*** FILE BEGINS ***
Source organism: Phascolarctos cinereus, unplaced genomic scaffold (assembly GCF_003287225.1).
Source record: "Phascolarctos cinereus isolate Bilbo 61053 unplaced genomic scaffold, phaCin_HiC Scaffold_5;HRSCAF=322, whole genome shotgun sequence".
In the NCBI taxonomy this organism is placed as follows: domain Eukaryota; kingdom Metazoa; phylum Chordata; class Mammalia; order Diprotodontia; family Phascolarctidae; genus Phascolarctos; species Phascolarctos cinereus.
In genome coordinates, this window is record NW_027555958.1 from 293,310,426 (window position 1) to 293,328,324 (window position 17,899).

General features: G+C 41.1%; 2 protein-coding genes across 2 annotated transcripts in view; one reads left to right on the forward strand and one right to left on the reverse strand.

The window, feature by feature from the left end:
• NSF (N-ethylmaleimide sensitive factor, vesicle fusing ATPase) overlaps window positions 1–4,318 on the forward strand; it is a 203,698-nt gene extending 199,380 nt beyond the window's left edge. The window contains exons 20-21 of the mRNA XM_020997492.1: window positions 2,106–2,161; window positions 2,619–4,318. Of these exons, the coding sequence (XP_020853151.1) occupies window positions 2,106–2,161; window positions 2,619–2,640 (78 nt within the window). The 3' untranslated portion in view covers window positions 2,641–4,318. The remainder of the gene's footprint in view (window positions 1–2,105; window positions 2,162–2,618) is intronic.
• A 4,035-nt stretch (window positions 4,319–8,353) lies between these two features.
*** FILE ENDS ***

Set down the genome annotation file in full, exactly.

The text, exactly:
Source organism: Phascolarctos cinereus, unplaced genomic scaffold (assembly GCF_003287225.1).
Source record: "Phascolarctos cinereus isolate Bilbo 61053 unplaced genomic scaffold, phaCin_HiC Scaffold_5;HRSCAF=322, whole genome shotgun sequence".
In the NCBI taxonomy this organism is placed as follows: domain Eukaryota; kingdom Metazoa; phylum Chordata; class Mammalia; order Diprotodontia; family Phascolarctidae; genus Phascolarctos; species Phascolarctos cinereus.
In genome coordinates, this window is record NW_027555958.1 from 293,310,426 (window position 1) to 293,328,324 (window position 17,899).

General features: G+C 41.1%; 2 protein-coding genes across 2 annotated transcripts in view; one reads left to right on the forward strand and one right to left on the reverse strand.

The window, feature by feature from the left end:
• NSF (N-ethylmaleimide sensitive factor, vesicle fusing ATPase) overlaps window positions 1–4,318 on the forward strand; it is a 203,698-nt gene extending 199,380 nt beyond the window's left edge. The window contains exons 20-21 of the mRNA XM_020997492.1: window positions 2,106–2,161; window positions 2,619–4,318. Of these exons, the coding sequence (XP_020853151.1) occupies window positions 2,106–2,161; window positions 2,619–2,640 (78 nt within the window). The 3' untranslated portion in view covers window positions 2,641–4,318. The remainder of the gene's footprint in view (window positions 1–2,105; window positions 2,162–2,618) is intronic.
• A 4,035-nt stretch (window positions 4,319–8,353) lies between these two features.